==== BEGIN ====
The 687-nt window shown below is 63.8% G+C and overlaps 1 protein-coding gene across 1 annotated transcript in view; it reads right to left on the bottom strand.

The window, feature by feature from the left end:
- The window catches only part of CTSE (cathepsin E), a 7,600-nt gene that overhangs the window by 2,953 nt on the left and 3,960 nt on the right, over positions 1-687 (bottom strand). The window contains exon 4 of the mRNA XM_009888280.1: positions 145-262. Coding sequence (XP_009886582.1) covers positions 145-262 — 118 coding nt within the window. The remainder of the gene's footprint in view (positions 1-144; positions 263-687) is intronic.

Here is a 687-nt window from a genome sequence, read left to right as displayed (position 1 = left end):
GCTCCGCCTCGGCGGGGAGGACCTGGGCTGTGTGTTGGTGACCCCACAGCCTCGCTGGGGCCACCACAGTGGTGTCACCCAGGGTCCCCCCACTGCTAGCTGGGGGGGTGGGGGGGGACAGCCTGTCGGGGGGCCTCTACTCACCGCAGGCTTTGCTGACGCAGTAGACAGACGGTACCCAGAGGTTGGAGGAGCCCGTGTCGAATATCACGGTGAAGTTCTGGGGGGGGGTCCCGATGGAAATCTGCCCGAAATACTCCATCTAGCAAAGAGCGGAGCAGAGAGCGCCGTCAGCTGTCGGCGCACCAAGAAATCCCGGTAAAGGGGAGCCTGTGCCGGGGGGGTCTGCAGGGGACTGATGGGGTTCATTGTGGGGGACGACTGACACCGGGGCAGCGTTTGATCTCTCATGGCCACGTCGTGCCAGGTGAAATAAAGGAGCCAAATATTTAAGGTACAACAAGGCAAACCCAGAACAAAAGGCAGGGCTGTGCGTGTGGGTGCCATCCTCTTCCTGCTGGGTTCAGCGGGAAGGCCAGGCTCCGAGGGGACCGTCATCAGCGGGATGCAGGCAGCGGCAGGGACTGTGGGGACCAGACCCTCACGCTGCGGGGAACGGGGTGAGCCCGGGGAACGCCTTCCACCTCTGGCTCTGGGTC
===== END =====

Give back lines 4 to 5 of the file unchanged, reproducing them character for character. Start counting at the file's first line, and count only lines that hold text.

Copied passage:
Here is a 687-nt window from a genome sequence, read left to right as displayed (position 1 = left end):
GCTCCGCCTCGGCGGGGAGGACCTGGGCTGTGTGTTGGTGACCCCACAGCCTCGCTGGGGCCACCACAGTGGTGTCACCCAGGGTCCCCCCACTGCTAGCTGGGGGGGTGGGGGGGGACAGCCTGTCGGGGGGCCTCTACTCACCGCAGGCTTTGCTGACGCAGTAGACAGACGGTACCCAGAGGTTGGAGGAGCCCGTGTCGAATATCACGGTGAAGTTCTGGGGGGGGGTCCCGATGGAAATCTGCCCGAAATACTCCATCTAGCAAAGAGCGGAGCAGAGAGCGCCGTCAGCTGTCGGCGCACCAAGAAATCCCGGTAAAGGGGAGCCTGTGCCGGGGGGGTCTGCAGGGGACTGATGGGGTTCATTGTGGGGGACGACTGACACCGGGGCAGCGTTTGATCTCTCATGGCCACGTCGTGCCAGGTGAAATAAAGGAGCCAAATATTTAAGGTACAACAAGGCAAACCCAGAACAAAAGGCAGGGCTGTGCGTGTGGGTGCCATCCTCTTCCTGCTGGGTTCAGCGGGAAGGCCAGGCTCCGAGGGGACCGTCATCAGCGGGATGCAGGCAGCGGCAGGGACTGTGGGGACCAGACCCTCACGCTGCGGGGAACGGGGTGAGCCCGGGGAACGCCTTCCACCTCTGGCTCTGGGTC